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James Bond’s Aston Martin DB5 Gets Miniaturized, Guns, Gadgets, and All

The 100 realistic replicas feature all of the famous gadgets and sell for about $45,000 each…

A larger-than-life automotive marvel has been brought down to size with Propshop’s James Bond’s Aston Martin DB5 One-Third Scale Model. “You will be using this Aston Martin DB5 with modifications, now pay attention please,” says Q to Bond at the beginning of the 1964 film Goldfinger—and with that, the world was introduced to what would become one of the most iconic cars in history. It is no surprise then that Bond buffs were heartbroken to see it blow up at the end of Skyfall, as villainous Raoul Silva lays siege to 007’s childhood home—a scene requiring the replica to be built in the first place. Fortunately, the cinematic model-maker made a few for the public as well.

Located outside of London at Pinewood Studios (where much of the Bond franchise is filmed), Propshop recreated the actual car in almost every detail, using advanced digital techniques. The team first scanned real Aston Martin DB5s used in the movie and then employed a Voxeljet VX1000 3-D printer to create the components. The steel-chassis chariot was detailed and finished with paint painstakingly matched to the marque’s signature Silver Birch. And, of course, the arsenal of original gadgets were installed, which include retracting front-mounted machine guns, a bulletproof shield, and a revolving license plate—all operated by remote control. There is even the passenger-seat ejector button located in the gearshift. And the model’s display case—constructed by Globe-Trotter—features moving tracks under each wheel so the car can roll while stationary.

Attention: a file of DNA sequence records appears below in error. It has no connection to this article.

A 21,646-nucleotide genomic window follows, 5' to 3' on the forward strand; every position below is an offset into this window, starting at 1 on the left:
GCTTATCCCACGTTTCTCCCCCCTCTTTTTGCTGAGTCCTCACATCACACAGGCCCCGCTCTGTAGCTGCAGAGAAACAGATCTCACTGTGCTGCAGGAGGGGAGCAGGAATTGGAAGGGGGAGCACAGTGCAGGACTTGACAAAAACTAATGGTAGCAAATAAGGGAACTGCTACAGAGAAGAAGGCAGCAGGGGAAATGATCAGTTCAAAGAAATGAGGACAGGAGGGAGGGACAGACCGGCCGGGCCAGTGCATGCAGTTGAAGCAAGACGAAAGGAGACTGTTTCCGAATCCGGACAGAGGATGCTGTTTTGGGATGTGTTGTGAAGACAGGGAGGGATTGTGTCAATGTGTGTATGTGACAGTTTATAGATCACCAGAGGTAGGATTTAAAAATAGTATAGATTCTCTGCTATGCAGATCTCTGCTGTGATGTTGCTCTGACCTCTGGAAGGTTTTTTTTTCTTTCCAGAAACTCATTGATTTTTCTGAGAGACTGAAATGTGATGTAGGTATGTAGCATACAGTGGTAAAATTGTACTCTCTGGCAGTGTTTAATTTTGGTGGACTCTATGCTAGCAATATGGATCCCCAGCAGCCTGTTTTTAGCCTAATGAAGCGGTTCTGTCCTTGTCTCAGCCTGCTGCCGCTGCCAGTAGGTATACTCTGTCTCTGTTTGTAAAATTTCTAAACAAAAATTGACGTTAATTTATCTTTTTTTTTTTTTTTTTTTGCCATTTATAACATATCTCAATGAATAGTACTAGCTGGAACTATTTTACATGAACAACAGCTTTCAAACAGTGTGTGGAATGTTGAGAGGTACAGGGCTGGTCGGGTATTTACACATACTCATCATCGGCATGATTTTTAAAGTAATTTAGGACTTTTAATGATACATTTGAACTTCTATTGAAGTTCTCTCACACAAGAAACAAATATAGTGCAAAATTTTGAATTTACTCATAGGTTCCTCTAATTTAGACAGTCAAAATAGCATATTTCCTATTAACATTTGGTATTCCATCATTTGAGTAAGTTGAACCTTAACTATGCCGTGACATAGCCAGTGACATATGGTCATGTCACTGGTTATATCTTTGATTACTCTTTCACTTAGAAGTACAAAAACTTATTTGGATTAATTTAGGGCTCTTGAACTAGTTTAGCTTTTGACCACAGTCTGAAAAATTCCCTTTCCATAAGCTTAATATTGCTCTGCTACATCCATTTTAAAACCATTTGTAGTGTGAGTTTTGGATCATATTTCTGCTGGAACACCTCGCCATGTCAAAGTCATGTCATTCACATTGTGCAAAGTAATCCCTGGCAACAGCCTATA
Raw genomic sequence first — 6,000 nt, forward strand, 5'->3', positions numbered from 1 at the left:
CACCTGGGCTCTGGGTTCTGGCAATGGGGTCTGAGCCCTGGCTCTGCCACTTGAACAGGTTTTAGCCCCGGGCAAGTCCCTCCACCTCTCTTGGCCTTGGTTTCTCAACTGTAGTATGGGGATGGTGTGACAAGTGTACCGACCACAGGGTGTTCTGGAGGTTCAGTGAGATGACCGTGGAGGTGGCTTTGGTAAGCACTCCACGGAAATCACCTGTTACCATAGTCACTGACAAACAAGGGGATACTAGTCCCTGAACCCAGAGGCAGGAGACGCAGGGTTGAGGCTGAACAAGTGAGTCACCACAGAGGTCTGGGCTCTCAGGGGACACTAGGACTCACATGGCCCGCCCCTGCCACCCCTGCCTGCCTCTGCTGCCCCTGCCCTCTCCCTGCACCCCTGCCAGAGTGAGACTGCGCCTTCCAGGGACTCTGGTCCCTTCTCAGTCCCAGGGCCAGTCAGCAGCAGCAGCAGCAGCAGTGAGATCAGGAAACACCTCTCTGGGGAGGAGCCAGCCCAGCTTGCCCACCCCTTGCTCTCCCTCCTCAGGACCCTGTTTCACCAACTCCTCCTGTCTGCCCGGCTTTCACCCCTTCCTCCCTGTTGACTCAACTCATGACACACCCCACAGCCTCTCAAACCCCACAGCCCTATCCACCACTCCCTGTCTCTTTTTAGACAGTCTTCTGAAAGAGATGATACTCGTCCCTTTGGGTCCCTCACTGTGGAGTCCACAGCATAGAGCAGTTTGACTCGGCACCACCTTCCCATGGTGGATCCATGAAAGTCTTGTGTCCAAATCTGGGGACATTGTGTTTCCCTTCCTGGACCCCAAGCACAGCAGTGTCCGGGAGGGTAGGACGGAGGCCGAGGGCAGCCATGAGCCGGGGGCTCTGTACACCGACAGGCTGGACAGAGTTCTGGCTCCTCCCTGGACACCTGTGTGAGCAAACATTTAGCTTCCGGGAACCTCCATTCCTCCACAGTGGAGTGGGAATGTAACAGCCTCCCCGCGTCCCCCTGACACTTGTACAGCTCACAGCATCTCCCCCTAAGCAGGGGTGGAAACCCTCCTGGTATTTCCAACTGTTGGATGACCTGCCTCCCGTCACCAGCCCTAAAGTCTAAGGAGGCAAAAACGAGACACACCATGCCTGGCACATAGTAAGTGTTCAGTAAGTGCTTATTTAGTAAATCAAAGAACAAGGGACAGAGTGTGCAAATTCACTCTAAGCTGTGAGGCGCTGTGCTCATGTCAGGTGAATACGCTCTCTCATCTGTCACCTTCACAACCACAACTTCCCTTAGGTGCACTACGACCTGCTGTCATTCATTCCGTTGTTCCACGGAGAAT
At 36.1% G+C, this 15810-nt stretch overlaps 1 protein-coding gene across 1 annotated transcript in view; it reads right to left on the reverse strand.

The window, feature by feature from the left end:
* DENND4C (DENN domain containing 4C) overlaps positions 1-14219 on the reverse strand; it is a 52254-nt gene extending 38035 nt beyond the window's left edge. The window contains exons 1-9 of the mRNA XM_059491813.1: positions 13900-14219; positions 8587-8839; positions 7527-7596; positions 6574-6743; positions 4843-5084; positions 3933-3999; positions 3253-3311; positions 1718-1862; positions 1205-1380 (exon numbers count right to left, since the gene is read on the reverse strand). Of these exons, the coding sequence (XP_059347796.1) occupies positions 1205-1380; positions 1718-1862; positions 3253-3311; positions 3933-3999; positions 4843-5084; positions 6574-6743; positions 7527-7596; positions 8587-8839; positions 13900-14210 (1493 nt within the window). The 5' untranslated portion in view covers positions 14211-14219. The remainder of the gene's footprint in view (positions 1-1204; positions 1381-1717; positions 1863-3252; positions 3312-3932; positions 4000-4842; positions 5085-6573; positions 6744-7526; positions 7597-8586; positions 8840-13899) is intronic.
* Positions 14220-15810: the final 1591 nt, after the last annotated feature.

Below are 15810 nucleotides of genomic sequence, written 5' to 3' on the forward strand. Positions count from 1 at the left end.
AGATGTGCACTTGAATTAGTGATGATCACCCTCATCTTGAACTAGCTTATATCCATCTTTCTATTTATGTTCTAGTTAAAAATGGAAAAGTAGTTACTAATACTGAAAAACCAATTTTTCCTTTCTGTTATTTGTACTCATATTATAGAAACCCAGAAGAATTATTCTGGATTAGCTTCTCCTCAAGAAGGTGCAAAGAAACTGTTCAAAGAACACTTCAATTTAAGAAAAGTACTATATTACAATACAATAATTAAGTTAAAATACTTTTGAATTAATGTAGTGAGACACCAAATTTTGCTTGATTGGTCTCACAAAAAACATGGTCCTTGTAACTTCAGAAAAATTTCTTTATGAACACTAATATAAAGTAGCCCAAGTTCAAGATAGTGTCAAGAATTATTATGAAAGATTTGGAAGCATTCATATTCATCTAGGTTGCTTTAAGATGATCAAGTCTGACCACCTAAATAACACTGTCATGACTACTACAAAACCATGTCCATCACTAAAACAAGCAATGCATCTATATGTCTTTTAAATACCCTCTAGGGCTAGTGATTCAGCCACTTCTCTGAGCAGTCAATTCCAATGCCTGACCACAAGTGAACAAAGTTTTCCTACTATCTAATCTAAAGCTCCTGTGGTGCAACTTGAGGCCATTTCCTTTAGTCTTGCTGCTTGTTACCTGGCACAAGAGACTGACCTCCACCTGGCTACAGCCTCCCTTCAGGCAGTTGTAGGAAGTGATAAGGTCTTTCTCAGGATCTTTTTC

Propshop produced only 100 examples of the limited-edition legend at about $45,000 each. The first model of the numbered series is touring the United States and currently sits in the window of Aston Martin’s showroom in Beverly Hills, Calif. A one-off, 24-karat gold-plated version (made to commemorate the 50th anniversary of Goldfinger) was auctioned last year by Christie’s and sold for $90,000. Proceeds benefited the National Society for the Prevention of Cruelty to Children. (propshop.co.uk)

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